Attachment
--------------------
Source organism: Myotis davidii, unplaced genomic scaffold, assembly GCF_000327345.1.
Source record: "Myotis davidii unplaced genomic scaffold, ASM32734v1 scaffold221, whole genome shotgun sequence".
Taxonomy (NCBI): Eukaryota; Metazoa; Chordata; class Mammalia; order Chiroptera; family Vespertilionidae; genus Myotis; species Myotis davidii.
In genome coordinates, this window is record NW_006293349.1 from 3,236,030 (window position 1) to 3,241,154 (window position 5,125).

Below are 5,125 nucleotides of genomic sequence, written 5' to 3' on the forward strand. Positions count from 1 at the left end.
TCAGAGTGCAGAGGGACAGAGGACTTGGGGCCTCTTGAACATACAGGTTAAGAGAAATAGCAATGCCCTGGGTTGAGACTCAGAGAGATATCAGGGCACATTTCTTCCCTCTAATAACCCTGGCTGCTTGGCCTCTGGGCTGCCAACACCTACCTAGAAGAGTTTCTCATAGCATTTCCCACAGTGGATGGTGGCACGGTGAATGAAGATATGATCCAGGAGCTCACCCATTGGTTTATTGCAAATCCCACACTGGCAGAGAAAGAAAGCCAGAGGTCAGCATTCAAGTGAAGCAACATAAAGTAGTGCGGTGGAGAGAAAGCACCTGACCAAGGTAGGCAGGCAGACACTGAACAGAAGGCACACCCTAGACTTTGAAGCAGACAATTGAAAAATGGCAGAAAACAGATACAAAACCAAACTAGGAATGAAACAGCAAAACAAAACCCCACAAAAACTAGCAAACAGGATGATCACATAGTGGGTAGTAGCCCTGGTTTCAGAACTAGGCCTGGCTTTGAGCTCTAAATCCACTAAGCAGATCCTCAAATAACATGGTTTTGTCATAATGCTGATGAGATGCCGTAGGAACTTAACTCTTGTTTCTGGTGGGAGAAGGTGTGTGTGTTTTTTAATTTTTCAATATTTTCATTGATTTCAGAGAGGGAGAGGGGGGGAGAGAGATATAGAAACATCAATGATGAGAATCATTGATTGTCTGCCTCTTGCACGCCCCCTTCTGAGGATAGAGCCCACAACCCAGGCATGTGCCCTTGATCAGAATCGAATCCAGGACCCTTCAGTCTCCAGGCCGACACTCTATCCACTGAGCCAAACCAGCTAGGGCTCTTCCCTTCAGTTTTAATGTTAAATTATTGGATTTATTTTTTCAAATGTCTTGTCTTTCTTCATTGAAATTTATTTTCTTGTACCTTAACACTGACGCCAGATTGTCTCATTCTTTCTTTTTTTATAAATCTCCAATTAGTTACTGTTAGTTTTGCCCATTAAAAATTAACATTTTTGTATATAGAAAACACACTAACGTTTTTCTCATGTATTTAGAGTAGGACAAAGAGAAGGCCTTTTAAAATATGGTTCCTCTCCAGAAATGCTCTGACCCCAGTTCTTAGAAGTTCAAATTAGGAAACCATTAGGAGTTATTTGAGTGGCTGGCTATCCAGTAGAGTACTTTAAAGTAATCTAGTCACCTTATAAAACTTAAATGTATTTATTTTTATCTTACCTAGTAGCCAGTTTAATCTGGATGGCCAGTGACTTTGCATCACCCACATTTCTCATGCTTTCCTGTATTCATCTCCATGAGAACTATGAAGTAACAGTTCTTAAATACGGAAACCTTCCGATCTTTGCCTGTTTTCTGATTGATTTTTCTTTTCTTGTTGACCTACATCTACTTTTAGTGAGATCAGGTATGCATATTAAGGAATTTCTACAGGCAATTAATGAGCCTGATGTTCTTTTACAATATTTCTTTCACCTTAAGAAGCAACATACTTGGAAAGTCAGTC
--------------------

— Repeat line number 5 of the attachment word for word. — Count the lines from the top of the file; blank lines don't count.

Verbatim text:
Below are 5,125 nucleotides of genomic sequence, written 5' to 3' on the forward strand. Positions count from 1 at the left end.